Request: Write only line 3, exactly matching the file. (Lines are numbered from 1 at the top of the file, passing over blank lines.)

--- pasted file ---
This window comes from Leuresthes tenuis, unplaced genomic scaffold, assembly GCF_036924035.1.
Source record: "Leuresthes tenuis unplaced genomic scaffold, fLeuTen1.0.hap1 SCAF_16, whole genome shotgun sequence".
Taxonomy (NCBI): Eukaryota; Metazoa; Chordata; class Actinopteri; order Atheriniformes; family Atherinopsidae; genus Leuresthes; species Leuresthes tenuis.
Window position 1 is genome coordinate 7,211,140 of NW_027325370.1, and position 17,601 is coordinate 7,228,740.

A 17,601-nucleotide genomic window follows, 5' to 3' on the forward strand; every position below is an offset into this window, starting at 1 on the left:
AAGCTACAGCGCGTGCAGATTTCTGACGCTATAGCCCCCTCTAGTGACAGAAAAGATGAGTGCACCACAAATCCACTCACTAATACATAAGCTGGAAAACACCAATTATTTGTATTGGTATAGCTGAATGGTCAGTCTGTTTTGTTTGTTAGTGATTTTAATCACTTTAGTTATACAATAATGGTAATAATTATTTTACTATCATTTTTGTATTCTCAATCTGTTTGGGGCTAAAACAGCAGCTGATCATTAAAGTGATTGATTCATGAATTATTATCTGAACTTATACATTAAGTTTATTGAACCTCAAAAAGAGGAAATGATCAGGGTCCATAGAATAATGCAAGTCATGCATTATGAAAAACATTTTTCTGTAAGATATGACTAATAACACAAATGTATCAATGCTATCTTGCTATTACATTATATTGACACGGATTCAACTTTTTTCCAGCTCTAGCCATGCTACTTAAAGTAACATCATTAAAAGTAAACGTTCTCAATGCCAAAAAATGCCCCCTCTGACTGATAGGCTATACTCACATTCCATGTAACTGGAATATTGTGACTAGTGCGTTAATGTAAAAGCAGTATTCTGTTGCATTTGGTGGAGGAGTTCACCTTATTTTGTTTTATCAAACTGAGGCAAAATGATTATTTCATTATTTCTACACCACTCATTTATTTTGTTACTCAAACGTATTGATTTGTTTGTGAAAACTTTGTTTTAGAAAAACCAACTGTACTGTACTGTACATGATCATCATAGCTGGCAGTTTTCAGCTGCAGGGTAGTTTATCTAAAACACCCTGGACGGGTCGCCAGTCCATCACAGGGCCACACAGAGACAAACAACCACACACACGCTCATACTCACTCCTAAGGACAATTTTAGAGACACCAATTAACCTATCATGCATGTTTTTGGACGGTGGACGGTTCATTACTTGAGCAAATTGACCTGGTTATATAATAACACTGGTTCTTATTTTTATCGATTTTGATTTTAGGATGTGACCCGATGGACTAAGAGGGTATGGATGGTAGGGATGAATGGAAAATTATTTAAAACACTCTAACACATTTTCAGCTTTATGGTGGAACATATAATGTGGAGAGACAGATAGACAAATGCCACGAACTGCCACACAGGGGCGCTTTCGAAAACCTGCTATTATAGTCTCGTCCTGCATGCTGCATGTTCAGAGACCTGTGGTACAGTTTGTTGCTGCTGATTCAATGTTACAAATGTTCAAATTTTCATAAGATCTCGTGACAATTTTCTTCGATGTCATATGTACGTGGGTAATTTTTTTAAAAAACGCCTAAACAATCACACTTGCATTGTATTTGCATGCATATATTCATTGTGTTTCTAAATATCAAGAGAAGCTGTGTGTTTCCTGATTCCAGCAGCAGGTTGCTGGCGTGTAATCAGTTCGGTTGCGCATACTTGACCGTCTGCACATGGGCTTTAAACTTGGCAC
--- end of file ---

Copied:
Taxonomy (NCBI): Eukaryota; Metazoa; Chordata; class Actinopteri; order Atheriniformes; family Atherinopsidae; genus Leuresthes; species Leuresthes tenuis.